Collaboration gets lots of talk within the U.S. CU community, even if other countries do it much better (see Brazil or Poland, for instance, and in-person if you can).
Credit Union Journal has tried to do its part with the launch of CUllaborationNation.com, and we continue to invite your submissions of white papers, procedure manuals, policies, videos and more for the site, which is regularly updated.
Still, Sundie Seefried, CEO at Partner Colorado Credit Union and a member of the Rocky Mountain Alliance of Credit Unions, which has tried to foster collaboration, recently shared this observation with Credit Union Journal: "I have to wonder if it isn't just that competition has gotten so tough between us that we're starting to realize that we have to get an edge in order to compete, and if we're sharing everything all the time, we may lose that little advantage we need to stay in the game."
The comments came as part of a larger story on the Rocky Mountain Alliance.
Need a real-life example? During CUNA's recent America's Credit Union Conference in San Diego, a Credit Union Journal reporter was interviewing various attendees as part of our regular "Snapshot" feature, asking about their plans for the second half of the year. One CEO disclosed plans to broaden the CU's FOM. Later, that CEO approached me and asked if we would withhold those comments, saying she didn't want other CUs in her market to get wind of the move.
Broad community charters give the impression there is now a credit union for everyone. And certainly the challenge of chartering and then growing a credit union is often more than even the most energetic founders imagine. Yet many continue to believe their particular niche needs a financial co-op of its own. At the National Federation of CDCUs' meeting in Atlanta, for instance, I met one person who said he is focused on getting a charter for small, sustainable farmers.
Measuring your credit union (or even your staff) to peer group "averages?" Then that's what you'll get: average results, according to one person.
Happiness expert-seriously-Shawn Achor recently called on schools and institutions to "escape the cult of average. We tailor our school classes right toward the average, forgetting the fact most people are not average, they are scattered around the average. If we study what is merely average, we will remain merely average. So I study positive outliers."
Achor probably didn't realize it, but all credit unions, impossible as it may seem, are above average, much like the good citizens of Lake Wobegone. Just ask any room of CUs how many provide above-average service. Every hand will go up.
Achor, by the way, has been featured on various PBS stations around the country giving a one-hour talk that was similar to the remarks he gave to his credit union audience.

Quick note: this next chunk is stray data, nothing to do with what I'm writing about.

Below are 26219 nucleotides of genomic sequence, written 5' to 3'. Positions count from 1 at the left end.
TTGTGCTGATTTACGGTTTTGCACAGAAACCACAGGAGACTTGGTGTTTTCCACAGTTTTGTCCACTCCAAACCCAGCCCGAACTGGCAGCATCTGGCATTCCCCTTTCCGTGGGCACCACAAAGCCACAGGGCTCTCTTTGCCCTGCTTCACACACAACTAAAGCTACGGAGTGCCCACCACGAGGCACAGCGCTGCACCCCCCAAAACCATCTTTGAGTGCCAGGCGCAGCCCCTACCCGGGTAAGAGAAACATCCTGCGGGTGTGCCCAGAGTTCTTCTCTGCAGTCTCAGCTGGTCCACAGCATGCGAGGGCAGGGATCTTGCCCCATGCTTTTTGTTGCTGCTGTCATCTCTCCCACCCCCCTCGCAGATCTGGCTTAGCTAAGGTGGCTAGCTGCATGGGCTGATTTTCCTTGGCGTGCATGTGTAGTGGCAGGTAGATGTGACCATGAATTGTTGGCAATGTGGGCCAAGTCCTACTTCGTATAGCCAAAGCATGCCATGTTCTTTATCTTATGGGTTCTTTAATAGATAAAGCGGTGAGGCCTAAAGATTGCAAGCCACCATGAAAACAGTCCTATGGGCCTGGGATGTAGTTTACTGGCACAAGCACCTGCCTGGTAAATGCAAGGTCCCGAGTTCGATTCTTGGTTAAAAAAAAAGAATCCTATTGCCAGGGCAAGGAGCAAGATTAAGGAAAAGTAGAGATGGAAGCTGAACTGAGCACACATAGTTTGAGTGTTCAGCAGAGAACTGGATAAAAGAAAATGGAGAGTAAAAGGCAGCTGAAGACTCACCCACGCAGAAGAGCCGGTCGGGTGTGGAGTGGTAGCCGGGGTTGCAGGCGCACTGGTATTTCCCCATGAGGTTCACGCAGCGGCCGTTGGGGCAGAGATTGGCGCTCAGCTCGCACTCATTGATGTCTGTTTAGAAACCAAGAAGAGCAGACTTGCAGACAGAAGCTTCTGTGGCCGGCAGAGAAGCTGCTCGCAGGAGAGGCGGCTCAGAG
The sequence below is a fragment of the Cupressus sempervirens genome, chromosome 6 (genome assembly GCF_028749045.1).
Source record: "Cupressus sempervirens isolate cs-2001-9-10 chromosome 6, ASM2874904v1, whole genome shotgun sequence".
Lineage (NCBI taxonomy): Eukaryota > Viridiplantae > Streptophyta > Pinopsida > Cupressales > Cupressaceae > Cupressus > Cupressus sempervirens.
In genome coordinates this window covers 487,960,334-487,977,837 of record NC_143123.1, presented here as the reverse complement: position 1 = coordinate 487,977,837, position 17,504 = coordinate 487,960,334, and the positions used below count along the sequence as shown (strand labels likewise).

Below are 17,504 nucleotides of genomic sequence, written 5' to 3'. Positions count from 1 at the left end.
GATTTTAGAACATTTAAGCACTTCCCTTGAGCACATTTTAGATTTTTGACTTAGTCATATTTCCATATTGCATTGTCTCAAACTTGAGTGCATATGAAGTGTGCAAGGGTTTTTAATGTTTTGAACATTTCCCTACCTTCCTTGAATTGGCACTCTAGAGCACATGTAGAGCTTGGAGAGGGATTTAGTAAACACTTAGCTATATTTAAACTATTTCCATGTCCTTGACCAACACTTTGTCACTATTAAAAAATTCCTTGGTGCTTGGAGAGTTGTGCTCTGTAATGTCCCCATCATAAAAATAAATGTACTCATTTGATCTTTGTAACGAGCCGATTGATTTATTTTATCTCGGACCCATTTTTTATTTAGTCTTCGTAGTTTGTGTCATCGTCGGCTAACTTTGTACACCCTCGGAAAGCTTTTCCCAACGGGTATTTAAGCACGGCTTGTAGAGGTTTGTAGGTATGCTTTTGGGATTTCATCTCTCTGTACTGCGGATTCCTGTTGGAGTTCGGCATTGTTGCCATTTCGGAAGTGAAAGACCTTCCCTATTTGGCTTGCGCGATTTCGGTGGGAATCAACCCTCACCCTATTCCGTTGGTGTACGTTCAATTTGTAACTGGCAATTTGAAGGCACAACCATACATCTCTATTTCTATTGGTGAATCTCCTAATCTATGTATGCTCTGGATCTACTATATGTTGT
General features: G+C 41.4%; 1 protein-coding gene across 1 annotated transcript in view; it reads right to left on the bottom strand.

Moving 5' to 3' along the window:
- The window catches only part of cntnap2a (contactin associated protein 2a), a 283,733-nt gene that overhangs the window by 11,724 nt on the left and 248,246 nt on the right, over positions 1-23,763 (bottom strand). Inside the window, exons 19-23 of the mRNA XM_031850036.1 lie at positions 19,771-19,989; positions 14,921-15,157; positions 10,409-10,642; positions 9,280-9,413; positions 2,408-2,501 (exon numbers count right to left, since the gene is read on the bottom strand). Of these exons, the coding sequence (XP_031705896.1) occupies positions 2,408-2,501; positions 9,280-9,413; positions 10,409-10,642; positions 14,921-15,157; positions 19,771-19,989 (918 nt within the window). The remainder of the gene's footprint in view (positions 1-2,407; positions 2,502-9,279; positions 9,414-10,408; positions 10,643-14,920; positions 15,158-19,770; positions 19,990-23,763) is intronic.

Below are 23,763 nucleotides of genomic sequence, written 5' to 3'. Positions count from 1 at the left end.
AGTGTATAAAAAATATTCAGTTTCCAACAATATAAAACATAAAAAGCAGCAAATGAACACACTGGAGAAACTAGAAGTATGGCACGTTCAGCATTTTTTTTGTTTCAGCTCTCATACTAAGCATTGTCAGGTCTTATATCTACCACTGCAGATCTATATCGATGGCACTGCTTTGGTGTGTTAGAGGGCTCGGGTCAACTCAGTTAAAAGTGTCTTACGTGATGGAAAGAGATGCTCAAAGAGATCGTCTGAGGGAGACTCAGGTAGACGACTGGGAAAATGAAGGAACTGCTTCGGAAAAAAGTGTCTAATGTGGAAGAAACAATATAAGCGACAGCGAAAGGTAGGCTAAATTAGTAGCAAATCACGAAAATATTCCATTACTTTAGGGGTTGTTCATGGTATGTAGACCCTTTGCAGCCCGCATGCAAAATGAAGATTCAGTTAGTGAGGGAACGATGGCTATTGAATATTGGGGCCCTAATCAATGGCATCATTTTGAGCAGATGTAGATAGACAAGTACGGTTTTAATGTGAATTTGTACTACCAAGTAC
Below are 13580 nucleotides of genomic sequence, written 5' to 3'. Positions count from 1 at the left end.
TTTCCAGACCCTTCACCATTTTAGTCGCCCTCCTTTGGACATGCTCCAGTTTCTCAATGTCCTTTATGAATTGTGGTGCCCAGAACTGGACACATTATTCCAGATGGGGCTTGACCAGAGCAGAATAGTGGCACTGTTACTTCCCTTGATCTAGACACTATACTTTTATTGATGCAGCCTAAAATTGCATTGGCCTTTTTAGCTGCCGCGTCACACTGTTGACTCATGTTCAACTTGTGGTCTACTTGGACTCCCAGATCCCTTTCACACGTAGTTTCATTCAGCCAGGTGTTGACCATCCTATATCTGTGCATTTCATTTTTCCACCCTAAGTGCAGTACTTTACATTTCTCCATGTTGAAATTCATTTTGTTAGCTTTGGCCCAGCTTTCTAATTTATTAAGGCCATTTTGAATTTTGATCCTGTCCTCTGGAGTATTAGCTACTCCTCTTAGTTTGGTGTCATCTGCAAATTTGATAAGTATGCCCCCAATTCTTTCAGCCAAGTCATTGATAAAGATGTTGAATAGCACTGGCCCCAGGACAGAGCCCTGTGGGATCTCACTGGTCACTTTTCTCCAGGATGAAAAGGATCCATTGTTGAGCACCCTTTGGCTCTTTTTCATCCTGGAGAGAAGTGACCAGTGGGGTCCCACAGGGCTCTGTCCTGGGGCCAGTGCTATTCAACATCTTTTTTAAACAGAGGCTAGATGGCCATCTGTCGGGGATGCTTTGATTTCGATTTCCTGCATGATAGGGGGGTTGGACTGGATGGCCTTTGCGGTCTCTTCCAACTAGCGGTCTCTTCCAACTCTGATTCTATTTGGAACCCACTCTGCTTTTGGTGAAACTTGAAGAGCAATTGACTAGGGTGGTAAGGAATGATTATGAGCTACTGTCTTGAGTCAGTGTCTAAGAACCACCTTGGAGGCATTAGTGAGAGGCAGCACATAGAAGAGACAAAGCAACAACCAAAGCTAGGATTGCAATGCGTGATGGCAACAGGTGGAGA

We're just four or five months away from Bonus Dividend season for credit unions. Some will offer large, attention-grabbing bonus returns to members, others more modest bonuses. In most cases, regardless of the overall size of the excess funds being returned to members, the amount going to individual members is modest. And let's face it, deposit an extra 20 bucks in a member's account and most won't even notice, even if your CU is living the credit union motto. (If your members don't notice, it's on your CU to tell them, retell them, and tell them again.)
North Island Credit Union in San Diego has done something interesting to get more mileage out of bonuses it pays to "loyal members."
As CEO John Tippets recently detailed, it has teamed with a local chain called Islands Restaurants, which has a member of the credit union on its board.
"The bonus dividend ended up being only about $10," explained Tippets, "which would not have been very exciting for our members. But with the deal we worked out we are paying the restaurant $10, while the member gets $20 in purchase value. Our name is on the mailing, as is the restaurant's name. It is a nice little surprise for our members who have three or more products with the credit union."
The only semi-catch besides having multiple relationships with North Island, where Tippets has led quite a turnaround, is that the members receiving the dividend consider referring North Island to their friends, family and employees.
"This promotion reinforces our great brand name," Tippets declared.
I'd say it does more than that. Give people that 10 or 20 dollars and, as noted above, it's unlikely they will really remember it longer than 10 or 20 minutes. But give them a free meal, even though it's the same value, and it will have a much stronger and longer-lasting effect. As someone wise once said, "Give a man a fish and you'll feed him for a day. Give that man a fish dinner, and he'll remember you tomorrow and the next day and the next..."
A reminder to readers: The next issue of Credit Union Journal (Aug. 27) will be our annual Buyer's Guide and Directory. It will, as always, include contact information on everything related to credit unions. What it will not have is any "news" that week. Make sure to visit www.cujournal.com for news updates throughout the week.
Frank J. Diekmann can be reached at email@example.com.